What to know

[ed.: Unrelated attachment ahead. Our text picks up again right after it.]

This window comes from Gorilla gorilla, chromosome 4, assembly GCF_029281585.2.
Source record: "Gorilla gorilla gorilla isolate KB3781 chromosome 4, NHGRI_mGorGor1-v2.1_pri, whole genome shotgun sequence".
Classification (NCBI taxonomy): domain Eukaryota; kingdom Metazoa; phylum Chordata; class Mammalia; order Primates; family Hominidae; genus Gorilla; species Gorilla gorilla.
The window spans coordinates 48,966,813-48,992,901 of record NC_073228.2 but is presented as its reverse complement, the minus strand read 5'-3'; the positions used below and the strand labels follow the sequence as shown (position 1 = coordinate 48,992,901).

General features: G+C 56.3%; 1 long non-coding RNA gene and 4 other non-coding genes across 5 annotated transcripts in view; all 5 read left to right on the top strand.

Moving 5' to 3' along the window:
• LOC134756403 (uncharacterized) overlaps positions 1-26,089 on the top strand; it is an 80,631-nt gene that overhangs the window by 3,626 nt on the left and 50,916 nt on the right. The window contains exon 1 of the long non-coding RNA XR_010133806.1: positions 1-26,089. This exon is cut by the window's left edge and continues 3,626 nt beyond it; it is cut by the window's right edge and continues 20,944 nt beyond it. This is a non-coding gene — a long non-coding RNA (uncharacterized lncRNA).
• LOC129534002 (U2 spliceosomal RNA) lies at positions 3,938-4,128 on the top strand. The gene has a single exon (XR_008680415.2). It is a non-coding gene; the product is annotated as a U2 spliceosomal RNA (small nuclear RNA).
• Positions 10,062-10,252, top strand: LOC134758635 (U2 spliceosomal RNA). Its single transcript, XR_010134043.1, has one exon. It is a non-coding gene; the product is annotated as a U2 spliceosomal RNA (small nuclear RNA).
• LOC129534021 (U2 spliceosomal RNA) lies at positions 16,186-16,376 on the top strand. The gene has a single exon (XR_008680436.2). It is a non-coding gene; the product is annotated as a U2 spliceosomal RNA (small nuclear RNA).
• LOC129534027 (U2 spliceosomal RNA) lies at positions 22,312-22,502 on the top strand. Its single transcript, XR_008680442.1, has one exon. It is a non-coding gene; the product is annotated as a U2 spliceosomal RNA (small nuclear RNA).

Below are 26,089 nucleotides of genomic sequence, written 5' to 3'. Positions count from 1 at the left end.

Learn the Trail of Tears history, as you follow the Arkansas Trail of Tears, along which Cherokee, Choctaw, Creek, Chickasaw, and Seminole Indians traveled in the 1830s. Following the election of Andrew Jackson in 1828, long-held desires for the lands of the Cherokee, Choctaw, Creek, Chickasaw and Seminole Indians came to fruition with the federal Indian Removal Act of 1830. This act allowed the forcible removal of the five tribes to new lands in the Indian Territory (modern-day Oklahoma). All five tribes passed through Arkansas, and many of the territory's most prominent figures made substantial fortunes from removal. In 1830, the Choctaw were the first of the five major Southeast tribes to agree to a removal treaty, emigrating in three official waves in 1831, 1832, and 1833. Fraud involved in Choctaw allotments resulted in the issuance in 1842 of so-called Choctaw Scrip, which speculators could trade to buy land in Arkansas and three other states. Some Muscogee (Creek) bands began moving west in 1827 after the tribe was forced out of Georgia. Those emigrating after an 1832 treaty ceded Creek land in Alabama were among the most destitute and most numerous traveling through Arkansas. Most had to walk, some in chains as prisoners of war, and their journeys in 1834, 1836, and 1837 were made more miserable by the negligence of private contractors. After agreeing to a final session in 1832, the Chickasaw Nation negotiated its own removal in 1837–38, hoping to avoid the problems suffered by earlier emigrants. A small group of Florida Indians signed a removal treaty in 1833, but most resisted emigration, sparking the so-called Second Seminole War (1835–1842), one of the most expensive in U.S. history. Cherokee leaders fought removal in the courts and in Congress, contesting Georgia laws and an unauthorized 1835 treaty. Unable to elude expulsion, the Cherokee Nation organized its own removal in 1838–39. Hundreds of members of each of the tribes died of hardship and disease on the long trek to Indian Territory, and many more died of hardship in their new land. The removal of the southeastern tribes is memorialized as the "Trail of Tears."